South Steens HMA

Certain HMAs, such as South Steens, hold a reputation.  With so many flashy horses, it’s a popular spot for many photographers that’s been on my wild horse bucket list for a while. This President’s Day weekend, I had a chance to make my first visit. Also a first, visiting a HMA in the winter.

As a Minnesotan, I was concerned. We had heard there was “above average snowpack”, but this was also the Pacific Northwest. I was hoping the snow would be minimal, but I had also heard mixed reports from other Western HMAs. Starting off at Palomino Butte HMA, we quickly discovered that although the amount of snow was manageable, there was too much water underneath.

Not sure what to expect, but needing to give our boots a chance to dry, we headed to South Steens HMA. We arrived to no snow on the ground, and the mud was manageable. Horse sign was more abundant, and it didn’t take us long to see our first horses.

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One of the amazing views in South Steens HMA

Our next few days at South Steens we would spend hiking. A portion of the road was closed, so it became a challenge to see how far we could get. As a pleasant surprise, we were able to see horses on every hike we went on. The conditions felt more like visiting a HMA is May, than winter, and South Steens had some stunning landscapes.

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There are a lot of opportunities to see landscapes in South Steens.

When we weren’t in the HMA, we were frantically trying to ID the horses we did see. As it turns out, since the horses we saw were backcountry horses, it left us with more questions than answers. Since we were unfamiliar with the range, we weren’t sure if we’d even seen the area referred to “Hollywood”. Noah and Liberty were referred to as “backcountry” horses, but they seemed at ease with our presence. Even the horses that responded to use seemed more surprised and curious, than wary.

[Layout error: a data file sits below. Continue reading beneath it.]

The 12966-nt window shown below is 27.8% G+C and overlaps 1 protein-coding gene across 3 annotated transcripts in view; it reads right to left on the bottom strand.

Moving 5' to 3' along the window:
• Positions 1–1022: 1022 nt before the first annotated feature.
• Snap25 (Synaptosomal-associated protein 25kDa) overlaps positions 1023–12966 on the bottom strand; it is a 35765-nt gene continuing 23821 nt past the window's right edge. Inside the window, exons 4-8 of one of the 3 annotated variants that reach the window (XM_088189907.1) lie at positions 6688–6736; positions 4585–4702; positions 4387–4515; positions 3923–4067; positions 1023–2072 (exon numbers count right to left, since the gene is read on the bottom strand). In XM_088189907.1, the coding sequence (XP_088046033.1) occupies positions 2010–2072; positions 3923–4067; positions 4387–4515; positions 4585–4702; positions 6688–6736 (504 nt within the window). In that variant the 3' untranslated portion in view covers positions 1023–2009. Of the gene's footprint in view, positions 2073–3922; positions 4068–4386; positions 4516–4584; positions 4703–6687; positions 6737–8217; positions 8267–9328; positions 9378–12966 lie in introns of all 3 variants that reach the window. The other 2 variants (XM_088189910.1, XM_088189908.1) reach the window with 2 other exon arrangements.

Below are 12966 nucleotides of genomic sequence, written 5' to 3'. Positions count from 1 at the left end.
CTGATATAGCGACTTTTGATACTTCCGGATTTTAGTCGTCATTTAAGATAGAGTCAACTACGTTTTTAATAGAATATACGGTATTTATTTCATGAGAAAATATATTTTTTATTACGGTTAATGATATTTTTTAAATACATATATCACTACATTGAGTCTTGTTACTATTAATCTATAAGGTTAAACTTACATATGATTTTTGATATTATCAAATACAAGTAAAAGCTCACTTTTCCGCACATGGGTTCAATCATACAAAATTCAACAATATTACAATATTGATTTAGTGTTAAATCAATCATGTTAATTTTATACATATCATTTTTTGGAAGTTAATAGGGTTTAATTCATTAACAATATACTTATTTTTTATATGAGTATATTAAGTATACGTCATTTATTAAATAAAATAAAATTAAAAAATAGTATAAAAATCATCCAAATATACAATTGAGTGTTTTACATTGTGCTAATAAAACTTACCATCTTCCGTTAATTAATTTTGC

Based on where we were seeing horses, it didn’t seem like we were in the backcountry, but it still made it harder to know for sure which horses we saw. Regardless, even when we weren’t seeing horses, we saw plenty of wildlife. Raptors, mountain bluebirds, mule deer, and scat from canines all dotted the landscape. It helped keep us motivated to keep looking.

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I’m intentionally only posting landscapes for this post. More about the mustangs will come later.

South Steens is truly one of the more unique herds I’ve ever visited. There’s a lot of photographers that visit, but I have yet to hear of an advocacy group specifically for them. I hope there is. The horses in OR are well-known. They are popular for adopters. There can be a feeling that they will be there forever.

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Obviously I had a hard time deciding which photo to include.

I don’t think the herds are going anywhere soon, but I also want to make sure the herds are being managed for the right reasons. it seems like a healthy herd now, now but my understanding is that South Steens is primarily managed for pintos. A few years ago, stallions were rounded up only to be released as geldings. Some would feel that this is an appropriate management tool, but when a stallions’ purpose is to reproduce, you’d be better off adopting them out.

Especially since the information about genetics isn’t known for all the horses, nor all the horses known, color is not an appropriate way to manage the herd. It’s not a great way to manage any herd, but especially in this instance it could risk ending genetic lines. It’s defiantly a herd I’m going to keep an eye on. No matter how well-known, I think it’s important for all herds to have their management decisions based on science.

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2 Comments »

  1. sp Said:

    Nice post! . Care to explain what do you mean with the term backcountry herd?
    Also i agree with you that colour should not be the determined factor for the population management, since genetics doesn’t work straightforward like that, for instance if the genetic pool shortens too much, then despite the horses having a prefered colour they might develop some other serious health issues. In any case i like the pictures!!!

    • Thanks, I’m glad you enjoyed the post! That’s a good question. I’m still working on researching the herd, but my understanding is backcountry horses aren’t seen very often. They don’t see people often either, thus making them a little more wary. I think that might contribute to some confusion about genetic lines too. If I find more info, I’ll be sure to share it here.


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